Friday, the blogosphere started theorising an impending hike to the cost of Disney parks admission rates from single days to annual passes. Saturday, everyone’s fears were realised and the apparent rage from APs was loud and clear. To the casual single-day purchasers, it was just another day as people write-off Disney parks as already being astronomically expensive.
This post is to try to take a look at what’s going on here with no internal knowledge whatsoever. Just an observation and some theories about what’s going on here and what it means for APs and the parks. And, perhaps, even stick up for the parks a little bit.
Cars Land, Fantasy Faire, New Fantasyland, International Expansion, etc. Parks & Resorts, as far as I can tell, operate under the same umbrella (I’m looking at you, Aulani.) Disney Parks and Resorts have really expanded in the last few years. From a business standpoint, the money Disney makes from TV, movies, games, etc. is recycled back into that entertainment division. Same with ESPN and other Disney-owned properties. Those things influence trends in the parks, etc. but for the most part, the parks themselves act as their own division of the company, and rightfully so.
Disney Parks and Resorts are notorious for spread-sheet marketing strategies and planning. “Will this _____ themed attraction bring more people into the parks?” Unfortunately for Disneyland and Disney Parks enthusiasts (APs), the variable at the moment is movie franchises. These franchises make so much for the company, the money people look at the possibility of marketing it in different ways. So much-so that they go with the Star Wars model now of building franchises around marketing strategies — and it has been working.
Cars Land, Little Mermaid, Be Our Guest restaurant, etc. We are seeing this on both coasts. No new ideas a la Pirates of the Caribbean in 1967 where there was nothing quite like it and was started with an idea as simple as “how much fun would it be to plunder with pirates!?” It was fun and became an über successful attraction that begat an über successful film franchise which then, in turn, begat an über successful film adaptation to the original ride.
All of this said — there are people in the parks — hoards of them! The strategy is working and even with the negative PR from, unfortunately, the most dedicated fans, there’s still hours of lines at all of the parks indicating to the financial folk that something is working well.
If we were to go back to prices from just 20 years ago where you could get a single day for $28.50, adjusted for inflation today would be just $44.60. Then, take into account the people who aren’t coming to Disney Parks because of the (now) $92 (at Disneyland — $95 at Magic Kingdom at WDW) and start to factor those people in at a would-be $44.60 and you’ve got capacity days year-round with barely any room for us APs at a would be rate of $313 ($199 for a premium pass in 1993).
Let’s look at the positives that come out of this:
Crowd Control. While the APs hate these price hikes because we are long-time devotees to the parks, the single day tickets will still be flying off the shelves at a steady rate and tourist traffic will still drive the parks into the proverbial black (not sure how profitable or not that parks actually are). APs descend upon the parks at a rapid pace as the days get longer and longer and this affects crowds all week-long. TDA in particular has their work cut out for them and while I may not like it, I understand what they’re doing and have to respect it. It’s all for a better guest experience, in my opinion.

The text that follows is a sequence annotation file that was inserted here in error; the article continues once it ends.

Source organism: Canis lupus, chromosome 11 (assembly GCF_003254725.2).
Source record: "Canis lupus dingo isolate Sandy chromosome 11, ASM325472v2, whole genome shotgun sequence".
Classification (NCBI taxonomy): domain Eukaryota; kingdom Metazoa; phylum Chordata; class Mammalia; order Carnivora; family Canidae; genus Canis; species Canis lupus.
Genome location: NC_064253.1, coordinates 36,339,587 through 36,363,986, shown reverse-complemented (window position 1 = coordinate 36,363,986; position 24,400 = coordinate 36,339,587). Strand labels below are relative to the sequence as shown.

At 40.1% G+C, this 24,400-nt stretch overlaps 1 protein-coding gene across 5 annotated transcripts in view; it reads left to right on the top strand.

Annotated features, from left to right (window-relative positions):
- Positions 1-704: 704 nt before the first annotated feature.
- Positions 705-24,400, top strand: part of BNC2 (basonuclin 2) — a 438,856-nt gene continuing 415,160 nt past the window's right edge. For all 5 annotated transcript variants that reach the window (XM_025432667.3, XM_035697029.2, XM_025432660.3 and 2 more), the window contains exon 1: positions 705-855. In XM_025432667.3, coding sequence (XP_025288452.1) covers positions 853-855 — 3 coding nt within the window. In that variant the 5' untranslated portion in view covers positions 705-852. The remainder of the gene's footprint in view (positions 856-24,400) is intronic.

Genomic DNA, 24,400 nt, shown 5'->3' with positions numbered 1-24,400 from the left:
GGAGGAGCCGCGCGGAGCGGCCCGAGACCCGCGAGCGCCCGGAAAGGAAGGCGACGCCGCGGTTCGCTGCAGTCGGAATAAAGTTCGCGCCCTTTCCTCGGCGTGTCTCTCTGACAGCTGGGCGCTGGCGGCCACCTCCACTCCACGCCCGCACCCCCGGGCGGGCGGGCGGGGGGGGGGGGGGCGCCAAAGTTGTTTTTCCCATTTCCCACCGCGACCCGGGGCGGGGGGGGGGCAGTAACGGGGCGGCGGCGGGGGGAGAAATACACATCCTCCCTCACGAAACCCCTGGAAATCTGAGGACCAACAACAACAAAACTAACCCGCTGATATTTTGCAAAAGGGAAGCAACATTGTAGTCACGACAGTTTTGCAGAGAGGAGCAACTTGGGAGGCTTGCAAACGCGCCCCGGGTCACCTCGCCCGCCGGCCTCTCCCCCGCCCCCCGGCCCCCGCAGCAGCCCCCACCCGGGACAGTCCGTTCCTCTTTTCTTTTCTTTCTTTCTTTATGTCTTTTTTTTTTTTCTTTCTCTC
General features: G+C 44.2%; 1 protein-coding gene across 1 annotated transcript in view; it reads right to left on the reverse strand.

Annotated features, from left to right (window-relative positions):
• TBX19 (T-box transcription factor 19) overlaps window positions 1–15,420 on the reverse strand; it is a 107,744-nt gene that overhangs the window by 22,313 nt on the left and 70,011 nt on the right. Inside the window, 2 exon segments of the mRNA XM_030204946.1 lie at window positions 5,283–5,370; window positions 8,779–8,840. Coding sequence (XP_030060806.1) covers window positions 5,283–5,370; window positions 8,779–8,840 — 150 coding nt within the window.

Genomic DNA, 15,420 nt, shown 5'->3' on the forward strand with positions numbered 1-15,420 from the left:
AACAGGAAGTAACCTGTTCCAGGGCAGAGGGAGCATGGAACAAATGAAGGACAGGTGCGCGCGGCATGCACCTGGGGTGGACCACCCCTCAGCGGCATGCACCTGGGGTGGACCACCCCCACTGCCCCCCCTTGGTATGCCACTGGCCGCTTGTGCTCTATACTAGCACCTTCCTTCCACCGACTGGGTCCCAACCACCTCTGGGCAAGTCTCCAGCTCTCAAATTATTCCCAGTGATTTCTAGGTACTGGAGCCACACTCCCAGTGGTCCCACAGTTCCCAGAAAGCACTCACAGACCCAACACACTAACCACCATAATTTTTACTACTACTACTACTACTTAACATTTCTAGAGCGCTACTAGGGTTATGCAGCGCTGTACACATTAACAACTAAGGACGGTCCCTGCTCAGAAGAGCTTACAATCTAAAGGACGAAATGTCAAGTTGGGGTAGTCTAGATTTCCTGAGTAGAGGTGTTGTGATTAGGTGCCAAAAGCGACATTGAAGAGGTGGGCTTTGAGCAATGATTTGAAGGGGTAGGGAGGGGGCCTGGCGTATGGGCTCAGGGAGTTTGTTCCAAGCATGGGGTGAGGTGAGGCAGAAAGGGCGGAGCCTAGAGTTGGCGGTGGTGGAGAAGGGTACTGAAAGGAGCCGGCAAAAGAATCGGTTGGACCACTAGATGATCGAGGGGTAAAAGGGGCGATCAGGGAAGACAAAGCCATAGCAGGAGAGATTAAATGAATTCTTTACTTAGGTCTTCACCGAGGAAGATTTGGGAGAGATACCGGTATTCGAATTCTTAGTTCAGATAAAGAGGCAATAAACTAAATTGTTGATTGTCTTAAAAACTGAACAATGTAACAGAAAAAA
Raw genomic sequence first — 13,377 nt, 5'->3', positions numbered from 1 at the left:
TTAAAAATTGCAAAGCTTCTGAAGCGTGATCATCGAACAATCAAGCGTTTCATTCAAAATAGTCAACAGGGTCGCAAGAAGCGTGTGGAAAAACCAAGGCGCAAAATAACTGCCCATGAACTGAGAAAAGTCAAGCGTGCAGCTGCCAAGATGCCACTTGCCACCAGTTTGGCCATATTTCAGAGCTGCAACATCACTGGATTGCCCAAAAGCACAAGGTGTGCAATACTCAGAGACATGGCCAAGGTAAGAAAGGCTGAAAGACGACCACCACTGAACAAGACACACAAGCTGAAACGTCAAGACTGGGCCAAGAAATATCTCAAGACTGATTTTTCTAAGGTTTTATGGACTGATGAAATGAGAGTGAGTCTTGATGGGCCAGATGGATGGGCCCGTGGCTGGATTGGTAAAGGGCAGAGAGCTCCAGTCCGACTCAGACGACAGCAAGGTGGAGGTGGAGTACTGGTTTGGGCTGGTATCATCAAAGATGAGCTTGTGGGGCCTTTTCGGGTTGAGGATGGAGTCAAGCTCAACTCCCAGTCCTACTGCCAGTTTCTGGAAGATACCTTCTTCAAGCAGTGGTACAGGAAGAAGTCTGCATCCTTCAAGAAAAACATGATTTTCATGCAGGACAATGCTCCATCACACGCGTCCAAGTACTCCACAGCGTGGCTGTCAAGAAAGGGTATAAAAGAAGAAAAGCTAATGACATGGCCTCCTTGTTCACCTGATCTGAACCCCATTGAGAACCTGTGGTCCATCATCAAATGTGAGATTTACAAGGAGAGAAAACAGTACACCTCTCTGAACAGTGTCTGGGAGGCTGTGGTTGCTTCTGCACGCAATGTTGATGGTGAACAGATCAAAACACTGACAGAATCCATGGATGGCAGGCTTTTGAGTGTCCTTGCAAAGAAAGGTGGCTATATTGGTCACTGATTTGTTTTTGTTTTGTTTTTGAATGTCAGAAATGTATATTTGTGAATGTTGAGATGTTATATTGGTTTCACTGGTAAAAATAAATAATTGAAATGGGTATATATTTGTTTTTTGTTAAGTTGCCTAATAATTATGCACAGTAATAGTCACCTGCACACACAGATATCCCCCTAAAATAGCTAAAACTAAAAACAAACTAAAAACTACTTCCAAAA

It’s still a bargain in some respects. If you’re still a super devoted Disney aficionado, chances are you have a Premium AP. The price difference between the Premium and Premier pass is $310 on the west coast. That more-than pays for itself after 3 days with a park-hopper option if you were to go to WDW. Unfortunately, that’s the only tier in which it’s affordable. The difference between a Deluxe pass and a Premiere pass is $480 which wouldn’t pay for itself with even a 10-day park hopper pass at WDW. WDW has a different AP structure with only two options that I can see: Regular AP and Premium. The difference between the Premium Pass (now $776.39) and a Premier pass is $202.61 which is $7.39 less than a 2-day Park Hopper option at DLR. I would assume that any WDW passholder wanting to visit the DLR would come for more than 2 days and that would, again, more than pay for itself. However, again, the regular AP (now 648.59) at WDW is $330.41 less than the Premier pass and that wouldn’t be cheaper than getting a 5-day Park Hopper to DLR for $300. So, really, the Premier pass is still a bargain if you: a.) already have a trip planned to the opposite coast, b.) plan a stay for at least 3 days at WDW or 2 at DLR, and c.) already have a Premium Pass. Otherwise, it might be the better option to buy your park-hoppers — and that’s not even including hotel accommodations!
New Attractions. While we don’t see a ton of movement on this front, let’s look at the stuff we do have at the parks and rejoice that there’s new stuff to do everywhere and refurbishments happening elsewhere. Unfortunately, those are taking precedence over some things like OSHA requirements and safety concerns (read: Space Mountain and Alice in Wonderland at Disneyland). We are all hardcore Disney nerds and we KNOW that new Tomorrowland and Frontierland attractions at Disneyland are in the Blue Sky stages at WDI so what are we so upset about?
It just wouldn’t be possible to handle those crowds. In another post, I’ll talk about why I think crowds have changes so drastically in the last 20 years and how, really, we are kind of to blame. But hey, we love Disneyland and that’s why the parks are more crowded than ever!